Wednesday
December 6, 2017


 

 

 

“Captain Molly’s” remains not in West Point Cemetery

WEST POINT – Revolutionary War heroine Margaret Corbin, known as “Captain Molly,” was thought to have been buried in the West Point Cemetery, but a construction accident next to the gravesite, proved differently.

In 1926, the Daughters of the American Revolution received approval to have Corbin’s remains moved from Highland Falls to the cemetery at the US Military Academy.

The DAR used records and local accounts from the community to locate the remains believed to be Corbin. They were disinterred, examined by surgeons and reinterred at West Point.  But, during a crypt installation in 2016, a construction contractor using excavation equipment inside the burial section around Corbin’s gravesite caused significant disturbance to the buried remains. The Army ordered all excavation stopped immediately and secured the site.

The remains were recovered by the Army Corps of Engineers Chief Archeologist Michael “Sonny” Trimble, Ph.D. and were fully examined by the SUNY Binghamton Forensics Anthropologist Elizabeth DiGangi, Ph.D.  She determined they were consistent with a tall, middle-aged man alive between the colonial period and the 19th century. The remains were determined not to be that of Corbin, but rather an unknown man.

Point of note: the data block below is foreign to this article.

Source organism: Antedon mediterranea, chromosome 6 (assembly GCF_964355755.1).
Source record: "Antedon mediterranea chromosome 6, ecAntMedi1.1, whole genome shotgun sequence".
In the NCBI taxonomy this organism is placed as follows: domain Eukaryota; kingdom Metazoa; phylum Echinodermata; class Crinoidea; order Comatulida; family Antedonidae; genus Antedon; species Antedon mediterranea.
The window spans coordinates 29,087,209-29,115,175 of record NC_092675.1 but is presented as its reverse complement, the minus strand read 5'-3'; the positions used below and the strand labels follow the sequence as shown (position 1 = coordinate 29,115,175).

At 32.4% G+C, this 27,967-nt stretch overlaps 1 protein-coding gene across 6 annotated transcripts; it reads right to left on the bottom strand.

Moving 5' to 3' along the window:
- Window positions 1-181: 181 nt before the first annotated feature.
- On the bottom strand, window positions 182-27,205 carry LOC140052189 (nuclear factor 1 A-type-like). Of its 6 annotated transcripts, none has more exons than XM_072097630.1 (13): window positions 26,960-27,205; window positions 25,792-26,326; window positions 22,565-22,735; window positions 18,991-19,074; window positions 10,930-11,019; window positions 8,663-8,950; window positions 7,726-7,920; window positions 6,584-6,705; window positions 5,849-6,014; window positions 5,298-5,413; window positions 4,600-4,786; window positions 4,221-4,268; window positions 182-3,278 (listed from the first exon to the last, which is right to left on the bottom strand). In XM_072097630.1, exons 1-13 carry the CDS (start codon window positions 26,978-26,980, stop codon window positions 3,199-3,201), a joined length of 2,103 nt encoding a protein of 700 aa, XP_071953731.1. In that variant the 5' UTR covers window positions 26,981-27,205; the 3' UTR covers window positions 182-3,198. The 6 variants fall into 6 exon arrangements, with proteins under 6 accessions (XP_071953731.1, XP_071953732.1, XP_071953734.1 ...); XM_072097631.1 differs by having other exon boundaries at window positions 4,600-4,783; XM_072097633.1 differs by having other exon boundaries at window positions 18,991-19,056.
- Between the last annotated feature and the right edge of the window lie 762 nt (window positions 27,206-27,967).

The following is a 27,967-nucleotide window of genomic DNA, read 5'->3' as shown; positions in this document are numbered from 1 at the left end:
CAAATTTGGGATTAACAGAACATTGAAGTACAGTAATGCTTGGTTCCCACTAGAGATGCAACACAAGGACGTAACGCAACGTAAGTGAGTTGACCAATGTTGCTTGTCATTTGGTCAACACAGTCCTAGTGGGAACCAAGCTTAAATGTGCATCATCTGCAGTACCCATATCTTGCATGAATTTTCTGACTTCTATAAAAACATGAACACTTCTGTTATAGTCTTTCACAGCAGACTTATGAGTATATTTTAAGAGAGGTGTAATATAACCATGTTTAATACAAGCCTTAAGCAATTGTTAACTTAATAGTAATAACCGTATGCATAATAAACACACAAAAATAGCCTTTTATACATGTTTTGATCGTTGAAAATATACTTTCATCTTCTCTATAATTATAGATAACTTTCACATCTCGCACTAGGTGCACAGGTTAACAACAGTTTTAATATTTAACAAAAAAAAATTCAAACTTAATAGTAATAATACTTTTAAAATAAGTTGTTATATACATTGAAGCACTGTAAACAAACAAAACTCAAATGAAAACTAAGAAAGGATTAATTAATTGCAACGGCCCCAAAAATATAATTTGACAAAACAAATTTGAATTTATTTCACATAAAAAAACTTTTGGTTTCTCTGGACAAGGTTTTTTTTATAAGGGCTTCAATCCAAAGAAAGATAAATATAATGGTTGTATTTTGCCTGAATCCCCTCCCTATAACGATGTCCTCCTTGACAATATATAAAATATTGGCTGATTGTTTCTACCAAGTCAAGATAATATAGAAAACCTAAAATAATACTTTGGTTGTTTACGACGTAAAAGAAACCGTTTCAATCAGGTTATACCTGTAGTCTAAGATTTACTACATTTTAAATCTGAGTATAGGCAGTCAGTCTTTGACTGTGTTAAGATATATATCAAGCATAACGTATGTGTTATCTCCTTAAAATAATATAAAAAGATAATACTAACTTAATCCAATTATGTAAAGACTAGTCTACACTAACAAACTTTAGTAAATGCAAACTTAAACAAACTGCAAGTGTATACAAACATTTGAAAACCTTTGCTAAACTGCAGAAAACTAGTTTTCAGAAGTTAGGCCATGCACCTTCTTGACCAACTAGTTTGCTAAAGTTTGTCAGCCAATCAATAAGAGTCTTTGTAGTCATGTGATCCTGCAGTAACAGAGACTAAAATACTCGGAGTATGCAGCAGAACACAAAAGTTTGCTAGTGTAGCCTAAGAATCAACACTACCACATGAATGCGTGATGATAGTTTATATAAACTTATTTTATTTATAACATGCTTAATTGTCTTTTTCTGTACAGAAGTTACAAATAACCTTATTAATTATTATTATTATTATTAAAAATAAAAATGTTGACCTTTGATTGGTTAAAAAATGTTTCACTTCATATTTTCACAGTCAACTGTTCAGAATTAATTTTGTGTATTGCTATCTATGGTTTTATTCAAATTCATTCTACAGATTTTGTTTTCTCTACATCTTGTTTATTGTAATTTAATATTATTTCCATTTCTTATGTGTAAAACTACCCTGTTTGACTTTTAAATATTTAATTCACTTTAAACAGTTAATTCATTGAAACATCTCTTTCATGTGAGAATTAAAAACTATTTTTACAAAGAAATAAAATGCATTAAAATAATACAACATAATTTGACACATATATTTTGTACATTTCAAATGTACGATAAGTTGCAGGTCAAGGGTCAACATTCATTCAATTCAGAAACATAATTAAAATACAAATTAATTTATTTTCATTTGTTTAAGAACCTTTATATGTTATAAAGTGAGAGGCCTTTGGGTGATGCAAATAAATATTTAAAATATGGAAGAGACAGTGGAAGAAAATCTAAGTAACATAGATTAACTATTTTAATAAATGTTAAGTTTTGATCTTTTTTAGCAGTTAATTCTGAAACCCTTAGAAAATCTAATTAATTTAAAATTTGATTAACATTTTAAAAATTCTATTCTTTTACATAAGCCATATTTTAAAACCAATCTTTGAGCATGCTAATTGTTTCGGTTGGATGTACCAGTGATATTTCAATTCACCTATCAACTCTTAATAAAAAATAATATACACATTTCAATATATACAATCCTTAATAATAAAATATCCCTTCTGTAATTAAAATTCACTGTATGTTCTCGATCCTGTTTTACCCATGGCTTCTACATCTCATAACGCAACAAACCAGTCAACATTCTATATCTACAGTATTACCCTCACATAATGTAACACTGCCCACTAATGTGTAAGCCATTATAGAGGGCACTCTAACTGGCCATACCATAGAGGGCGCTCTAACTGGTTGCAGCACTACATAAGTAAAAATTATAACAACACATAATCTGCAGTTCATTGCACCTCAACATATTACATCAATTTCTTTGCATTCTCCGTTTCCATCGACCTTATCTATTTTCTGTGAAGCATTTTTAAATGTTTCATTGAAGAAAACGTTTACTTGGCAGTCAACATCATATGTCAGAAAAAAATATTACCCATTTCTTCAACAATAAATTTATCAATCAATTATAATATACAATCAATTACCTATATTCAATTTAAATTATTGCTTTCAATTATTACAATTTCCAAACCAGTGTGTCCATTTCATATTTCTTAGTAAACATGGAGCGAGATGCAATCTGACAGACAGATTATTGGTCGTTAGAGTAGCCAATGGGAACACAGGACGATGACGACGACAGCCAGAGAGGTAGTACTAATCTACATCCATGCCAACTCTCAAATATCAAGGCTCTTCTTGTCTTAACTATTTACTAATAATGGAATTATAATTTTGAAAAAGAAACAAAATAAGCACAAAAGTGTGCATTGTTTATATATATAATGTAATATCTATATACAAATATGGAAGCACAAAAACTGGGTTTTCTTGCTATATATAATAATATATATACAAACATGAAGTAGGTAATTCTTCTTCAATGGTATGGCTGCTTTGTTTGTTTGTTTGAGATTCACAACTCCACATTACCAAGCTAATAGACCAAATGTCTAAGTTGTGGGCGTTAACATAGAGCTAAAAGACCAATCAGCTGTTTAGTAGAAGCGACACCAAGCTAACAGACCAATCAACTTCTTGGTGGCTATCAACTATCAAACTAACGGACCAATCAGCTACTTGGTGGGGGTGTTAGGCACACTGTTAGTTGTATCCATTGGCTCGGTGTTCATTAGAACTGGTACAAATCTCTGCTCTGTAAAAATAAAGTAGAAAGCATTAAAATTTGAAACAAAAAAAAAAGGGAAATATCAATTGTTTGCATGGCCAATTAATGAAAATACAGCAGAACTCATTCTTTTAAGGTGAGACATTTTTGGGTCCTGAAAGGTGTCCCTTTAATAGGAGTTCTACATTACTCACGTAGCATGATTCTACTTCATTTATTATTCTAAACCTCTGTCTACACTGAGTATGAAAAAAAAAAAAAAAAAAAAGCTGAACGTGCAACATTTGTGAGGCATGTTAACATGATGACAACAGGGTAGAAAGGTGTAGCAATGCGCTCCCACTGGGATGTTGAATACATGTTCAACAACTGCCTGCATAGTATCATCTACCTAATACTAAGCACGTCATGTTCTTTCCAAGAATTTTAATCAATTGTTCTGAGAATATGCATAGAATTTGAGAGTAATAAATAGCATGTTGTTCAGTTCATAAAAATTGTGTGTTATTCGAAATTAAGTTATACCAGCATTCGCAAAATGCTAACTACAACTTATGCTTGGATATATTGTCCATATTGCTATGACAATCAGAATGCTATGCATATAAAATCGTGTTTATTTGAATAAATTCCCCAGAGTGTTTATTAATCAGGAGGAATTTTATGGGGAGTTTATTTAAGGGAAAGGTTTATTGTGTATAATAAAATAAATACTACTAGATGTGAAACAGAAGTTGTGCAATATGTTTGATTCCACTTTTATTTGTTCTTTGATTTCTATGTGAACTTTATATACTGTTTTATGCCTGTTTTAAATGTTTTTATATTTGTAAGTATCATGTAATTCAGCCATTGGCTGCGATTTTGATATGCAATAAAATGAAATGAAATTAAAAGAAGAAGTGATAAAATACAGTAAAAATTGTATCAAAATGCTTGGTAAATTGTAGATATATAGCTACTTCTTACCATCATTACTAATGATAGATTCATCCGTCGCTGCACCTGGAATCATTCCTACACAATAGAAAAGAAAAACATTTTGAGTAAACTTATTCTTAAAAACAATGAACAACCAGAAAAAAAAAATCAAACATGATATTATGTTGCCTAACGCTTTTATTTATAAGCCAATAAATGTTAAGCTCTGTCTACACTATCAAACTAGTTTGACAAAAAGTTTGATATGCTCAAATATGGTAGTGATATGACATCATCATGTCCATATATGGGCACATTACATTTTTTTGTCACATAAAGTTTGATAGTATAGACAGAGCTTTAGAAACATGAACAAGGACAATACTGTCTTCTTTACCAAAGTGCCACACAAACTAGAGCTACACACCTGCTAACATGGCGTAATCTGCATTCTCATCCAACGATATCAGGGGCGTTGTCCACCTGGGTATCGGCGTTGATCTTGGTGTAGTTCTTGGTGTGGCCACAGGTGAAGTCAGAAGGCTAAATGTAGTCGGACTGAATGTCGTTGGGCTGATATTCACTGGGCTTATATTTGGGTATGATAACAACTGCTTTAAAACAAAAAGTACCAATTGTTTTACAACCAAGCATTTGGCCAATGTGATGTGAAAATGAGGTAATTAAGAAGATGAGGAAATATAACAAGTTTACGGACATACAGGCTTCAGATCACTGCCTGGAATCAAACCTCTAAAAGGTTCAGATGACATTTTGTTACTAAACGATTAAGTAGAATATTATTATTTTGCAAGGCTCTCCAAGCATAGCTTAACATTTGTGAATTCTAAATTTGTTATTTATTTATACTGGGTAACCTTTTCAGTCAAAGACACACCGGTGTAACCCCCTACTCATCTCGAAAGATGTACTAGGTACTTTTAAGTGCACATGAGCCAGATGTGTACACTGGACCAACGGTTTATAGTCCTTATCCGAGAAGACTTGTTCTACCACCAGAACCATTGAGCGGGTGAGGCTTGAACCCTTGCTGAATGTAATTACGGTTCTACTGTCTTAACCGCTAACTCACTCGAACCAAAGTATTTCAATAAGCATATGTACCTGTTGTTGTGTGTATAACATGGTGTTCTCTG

The entire area around the cemetery was searched with ground penetrating radar with no additional findings. The remains of the unknown were reinterred at West Point Cemetery and the whereabouts of Corbin’s remains a mystery.

But, a re-dedication ceremony at the Margaret Corbin Monument in the West Point cemetery will be held in May 2018 to honor the legacy and path Corbin paved for women then and in today’s Army.        

She is widely known for her actions during the 1776 Battle of Fort Washington, New York, where after her husband was killed in battle, she heroically took over firing the cannon.

Although she was not a commissioned officer, she was the first woman to receive a pension for her military service by the US military.

She was not only an Army spouse, but a soldier, prisoner of war, and disabled woman. She died in 1800 at age 48.

“On behalf of the Army, it is with deep gratitude we honor and celebrate Margaret “Captain Molly” Corbin to rededicate her valor,” said Army National Military Cemeteries Executive Director Karen Durham-Aguilera. “Nearly 250 years after the Battle of Ford Washington, her bravery and legacy to American history as one of the first women to serve in combat in the defense of our nation continues to transcend and inspire women in military service today.”

 


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